specialist for the chain and mastermind for South Loop’€™s lushly stocked spirits room. Likely as not, he’€™s on the line with a spirits geek, from anywhere around the world, who’€™s phoned the Binny’€™s Whiskey Hotline at 888-817-5898 to gab about some obscure passion. In his position at the fulcrum of a spirits network, he’€™s able to connect customers to customers, or steer them to a local tasting group.

The hotline started when a local spirits authority with a worldwide following, Joe Conguisti, came to the chain from a rival about five years ago. Joe C, as he was known, quickly became the public face of Binny’€™s spirits department. Sadly, he was stricken by illness and ‘€œwe lost him after one and a half years,’€ Pontoni said. So he picked up the role himself, found it was one he was comfortable playing and, soon enough, Michael Binstein said, ‘€œwhat the hell, let’€™s get an 800 number,’€ as Pontoni recalled. ‘€œNow, it’€™s one of the great informational resources. It works ‘€” sometimes too well.’€ He said there is no specific mandate to use the customer contact to move product, but rather to ‘€œadvance the passion for the product.’€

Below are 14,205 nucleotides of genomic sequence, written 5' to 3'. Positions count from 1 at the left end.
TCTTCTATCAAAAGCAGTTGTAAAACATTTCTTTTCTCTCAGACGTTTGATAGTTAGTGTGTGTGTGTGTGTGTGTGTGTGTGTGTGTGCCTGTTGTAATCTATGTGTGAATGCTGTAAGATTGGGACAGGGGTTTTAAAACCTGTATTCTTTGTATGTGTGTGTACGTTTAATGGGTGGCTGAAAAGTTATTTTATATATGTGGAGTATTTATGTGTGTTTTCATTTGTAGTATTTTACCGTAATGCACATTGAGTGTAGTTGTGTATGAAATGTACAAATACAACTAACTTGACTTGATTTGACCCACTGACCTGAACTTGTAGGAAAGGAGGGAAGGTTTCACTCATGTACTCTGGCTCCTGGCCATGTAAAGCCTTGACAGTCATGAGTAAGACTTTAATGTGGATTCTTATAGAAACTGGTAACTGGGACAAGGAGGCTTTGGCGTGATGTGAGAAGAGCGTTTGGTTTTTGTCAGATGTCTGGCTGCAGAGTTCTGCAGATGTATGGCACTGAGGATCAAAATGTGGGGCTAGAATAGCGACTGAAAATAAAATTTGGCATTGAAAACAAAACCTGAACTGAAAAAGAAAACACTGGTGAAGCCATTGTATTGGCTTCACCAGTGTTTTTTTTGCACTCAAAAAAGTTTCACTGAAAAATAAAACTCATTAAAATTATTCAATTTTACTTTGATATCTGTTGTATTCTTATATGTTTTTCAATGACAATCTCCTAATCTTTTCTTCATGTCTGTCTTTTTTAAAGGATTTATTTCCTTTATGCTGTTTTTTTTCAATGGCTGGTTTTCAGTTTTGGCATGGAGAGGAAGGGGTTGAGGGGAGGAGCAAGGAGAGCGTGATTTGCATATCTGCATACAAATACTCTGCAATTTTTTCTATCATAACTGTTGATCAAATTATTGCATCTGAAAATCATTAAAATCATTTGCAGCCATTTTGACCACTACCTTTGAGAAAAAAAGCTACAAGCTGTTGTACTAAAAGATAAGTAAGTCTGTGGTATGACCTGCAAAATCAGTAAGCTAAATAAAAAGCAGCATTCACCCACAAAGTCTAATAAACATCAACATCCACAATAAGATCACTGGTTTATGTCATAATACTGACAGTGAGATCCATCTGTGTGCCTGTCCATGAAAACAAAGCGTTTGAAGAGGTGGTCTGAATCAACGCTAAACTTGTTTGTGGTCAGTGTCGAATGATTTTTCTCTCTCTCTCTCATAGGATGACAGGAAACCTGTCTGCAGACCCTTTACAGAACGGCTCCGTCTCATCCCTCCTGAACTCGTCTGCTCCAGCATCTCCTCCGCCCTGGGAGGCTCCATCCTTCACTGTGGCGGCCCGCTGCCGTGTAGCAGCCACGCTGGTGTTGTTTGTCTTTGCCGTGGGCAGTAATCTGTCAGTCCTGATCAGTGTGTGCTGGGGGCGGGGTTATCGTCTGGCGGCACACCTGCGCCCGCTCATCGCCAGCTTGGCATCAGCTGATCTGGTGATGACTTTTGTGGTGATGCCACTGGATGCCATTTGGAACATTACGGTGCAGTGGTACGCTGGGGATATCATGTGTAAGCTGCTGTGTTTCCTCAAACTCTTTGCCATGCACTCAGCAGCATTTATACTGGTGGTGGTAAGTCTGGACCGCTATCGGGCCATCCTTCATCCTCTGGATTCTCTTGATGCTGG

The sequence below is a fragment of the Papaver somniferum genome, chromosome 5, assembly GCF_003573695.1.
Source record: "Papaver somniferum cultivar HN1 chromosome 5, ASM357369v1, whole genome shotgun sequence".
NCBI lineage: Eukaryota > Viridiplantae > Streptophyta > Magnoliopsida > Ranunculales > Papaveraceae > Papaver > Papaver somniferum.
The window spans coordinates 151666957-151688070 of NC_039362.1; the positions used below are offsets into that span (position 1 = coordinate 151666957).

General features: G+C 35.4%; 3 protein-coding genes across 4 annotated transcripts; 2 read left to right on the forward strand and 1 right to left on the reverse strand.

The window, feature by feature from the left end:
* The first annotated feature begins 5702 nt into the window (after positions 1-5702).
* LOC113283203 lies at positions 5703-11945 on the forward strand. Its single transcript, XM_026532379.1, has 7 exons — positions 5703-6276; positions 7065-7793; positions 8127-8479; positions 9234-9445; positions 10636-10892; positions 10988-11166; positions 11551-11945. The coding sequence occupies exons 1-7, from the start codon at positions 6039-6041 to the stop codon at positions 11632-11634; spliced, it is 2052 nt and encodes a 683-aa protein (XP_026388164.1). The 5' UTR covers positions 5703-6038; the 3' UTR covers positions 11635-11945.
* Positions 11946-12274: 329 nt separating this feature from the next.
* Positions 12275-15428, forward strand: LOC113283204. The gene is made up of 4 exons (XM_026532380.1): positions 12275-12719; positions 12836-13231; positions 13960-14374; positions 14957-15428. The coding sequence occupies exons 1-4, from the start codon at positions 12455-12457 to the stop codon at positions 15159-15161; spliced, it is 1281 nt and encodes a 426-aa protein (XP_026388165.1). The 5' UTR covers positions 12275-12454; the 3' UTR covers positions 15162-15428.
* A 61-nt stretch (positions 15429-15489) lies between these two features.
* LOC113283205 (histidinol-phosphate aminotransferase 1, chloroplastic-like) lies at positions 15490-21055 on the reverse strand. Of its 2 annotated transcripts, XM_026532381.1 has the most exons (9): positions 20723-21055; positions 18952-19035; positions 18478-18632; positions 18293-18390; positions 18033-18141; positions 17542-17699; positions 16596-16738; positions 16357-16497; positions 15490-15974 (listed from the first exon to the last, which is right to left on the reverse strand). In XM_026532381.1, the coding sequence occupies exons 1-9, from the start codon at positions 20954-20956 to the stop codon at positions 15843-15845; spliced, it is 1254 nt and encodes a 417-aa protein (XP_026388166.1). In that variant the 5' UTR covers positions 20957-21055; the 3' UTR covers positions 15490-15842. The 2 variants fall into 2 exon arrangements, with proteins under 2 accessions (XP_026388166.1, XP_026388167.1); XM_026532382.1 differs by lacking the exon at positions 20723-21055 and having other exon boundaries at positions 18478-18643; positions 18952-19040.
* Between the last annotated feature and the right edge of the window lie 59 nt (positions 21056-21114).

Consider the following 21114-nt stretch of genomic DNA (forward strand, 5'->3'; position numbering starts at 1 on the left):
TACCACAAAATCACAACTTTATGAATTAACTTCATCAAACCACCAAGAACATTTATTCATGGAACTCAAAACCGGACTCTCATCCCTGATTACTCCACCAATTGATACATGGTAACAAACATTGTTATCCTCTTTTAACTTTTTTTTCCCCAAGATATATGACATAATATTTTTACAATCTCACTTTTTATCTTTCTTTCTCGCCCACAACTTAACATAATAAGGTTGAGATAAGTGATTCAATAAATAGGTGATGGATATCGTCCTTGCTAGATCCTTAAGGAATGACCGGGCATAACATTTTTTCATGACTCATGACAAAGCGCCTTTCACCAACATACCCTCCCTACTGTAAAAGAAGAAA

That it seems to do, but it does move

product, too. The boss, Binstein, calls the hotline ‘€œa phenomenon.’€ He boasts that Pontoni runs the hotline out of an office the size of a broom closet ‘€” yet produces the same volume as a 30,000-square-foot store as he talks about the segment, tracks down hard-to-find items and places the order. ‘€œI love it because you’€™re never going to find this anywhere else,’€ Binstein said. Any edge helps, as the whiskey business ‘€œis not cheap to be in because we’€™re buying a lot of product that does not move like Smirnoff and Dewar’€™s,’€ he said.

During a constantly interrupted conversation with a visitor to Binny’€™s new South Loop store, Pontoni readily acknowledged that, operating as a one-man show with other, not inconsequential, duties to attend to, he may soon enough find himself a victim of the hotline’€™s success. ‘€œI’€™ll never be able to measure the ROI’€ on the

activity, he acknowledged. ‘€œAnd I find that I’€™m absolutely getting buried. But it’€™s a good

problem to have.’€

Meanwhile, Binstein is thinking of replicating the hotline for other segments, via a Cellar Master Hotline for shoppers seeking expert tips on wine and a ‘€œCraft Beer Hotline,’€ which he said is already in the works. ‘€œIf we can do it in whiskey, there’€™s no reason we can’€™t do it in other categories,’€ Pontoni agreed.


Please enter your comment!
Please enter your name here